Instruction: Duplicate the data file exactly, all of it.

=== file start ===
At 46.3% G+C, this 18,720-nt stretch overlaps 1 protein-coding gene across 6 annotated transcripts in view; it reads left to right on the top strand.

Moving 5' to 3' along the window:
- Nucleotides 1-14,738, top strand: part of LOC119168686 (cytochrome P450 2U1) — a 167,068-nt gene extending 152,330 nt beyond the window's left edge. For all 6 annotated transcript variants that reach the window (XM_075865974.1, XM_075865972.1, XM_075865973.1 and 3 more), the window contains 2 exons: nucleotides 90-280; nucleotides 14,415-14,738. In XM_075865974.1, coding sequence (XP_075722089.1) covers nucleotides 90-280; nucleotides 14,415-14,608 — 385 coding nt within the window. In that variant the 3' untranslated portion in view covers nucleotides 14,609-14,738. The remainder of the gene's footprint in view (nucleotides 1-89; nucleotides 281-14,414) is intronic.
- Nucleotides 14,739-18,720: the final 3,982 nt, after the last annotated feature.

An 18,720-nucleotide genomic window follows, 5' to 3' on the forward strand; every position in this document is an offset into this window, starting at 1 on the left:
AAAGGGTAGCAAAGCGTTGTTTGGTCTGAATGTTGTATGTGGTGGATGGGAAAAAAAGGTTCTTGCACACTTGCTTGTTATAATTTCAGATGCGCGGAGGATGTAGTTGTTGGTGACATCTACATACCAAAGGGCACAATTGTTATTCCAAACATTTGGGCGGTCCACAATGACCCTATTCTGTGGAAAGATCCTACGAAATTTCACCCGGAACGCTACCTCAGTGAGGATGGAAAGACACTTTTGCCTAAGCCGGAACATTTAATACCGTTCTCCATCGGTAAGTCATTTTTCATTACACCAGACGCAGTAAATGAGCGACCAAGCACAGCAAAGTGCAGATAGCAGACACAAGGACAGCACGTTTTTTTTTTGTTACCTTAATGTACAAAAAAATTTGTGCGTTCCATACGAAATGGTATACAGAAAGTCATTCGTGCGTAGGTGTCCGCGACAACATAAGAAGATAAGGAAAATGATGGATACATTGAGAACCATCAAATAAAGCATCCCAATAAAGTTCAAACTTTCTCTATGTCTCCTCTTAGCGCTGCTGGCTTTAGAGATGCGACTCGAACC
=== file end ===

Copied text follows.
At 46.3% G+C, this 18,720-nt stretch overlaps 1 protein-coding gene across 6 annotated transcripts in view; it reads left to right on the top strand.

Moving 5' to 3' along the window:
- Nucleotides 1-14,738, top strand: part of LOC119168686 (cytochrome P450 2U1) — a 167,068-nt gene extending 152,330 nt beyond the window's left edge. For all 6 annotated transcript variants that reach the window (XM_075865974.1, XM_075865972.1, XM_075865973.1 and 3 more), the window contains 2 exons: nucleotides 90-280; nucleotides 14,415-14,738. In XM_075865974.1, coding sequence (XP_075722089.1) covers nucleotides 90-280; nucleotides 14,415-14,608 — 385 coding nt within the window. In that variant the 3' untranslated portion in view covers nucleotides 14,609-14,738. The remainder of the gene's footprint in view (nucleotides 1-89; nucleotides 281-14,414) is intronic.
- Nucleotides 14,739-18,720: the final 3,982 nt, after the last annotated feature.

An 18,720-nucleotide genomic window follows, 5' to 3' on the forward strand; every position in this document is an offset into this window, starting at 1 on the left:
AAAGGGTAGCAAAGCGTTGTTTGGTCTGAATGTTGTATGTGGTGGATGGGAAAAAAAGGTTCTTGCACACTTGCTTGTTATAATTTCAGATGCGCGGAGGATGTAGTTGTTGGTGACATCTACATACCAAAGGGCACAATTGTTATTCCAAACATTTGGGCGGTCCACAATGACCCTATTCTGTGGAAAGATCCTACGAAATTTCACCCGGAACGCTACCTCAGTGAGGATGGAAAGACACTTTTGCCTAAGCCGGAACATTTAATACCGTTCTCCATCGGTAAGTCATTTTTCATTACACCAGACGCAGTAAATGAGCGACCAAGCACAGCAAAGTGCAGATAGCAGACACAAGGACAGCACGTTTTTTTTTTGTTACCTTAATGTACAAAAAAATTTGTGCGTTCCATACGAAATGGTATACAGAAAGTCATTCGTGCGTAGGTGTCCGCGACAACATAAGAAGATAAGGAAAATGATGGATACATTGAGAACCATCAAATAAAGCATCCCAATAAAGTTCAAACTTTCTCTATGTCTCCTCTTAGCGCTGCTGGCTTTAGAGATGCGACTCGAACC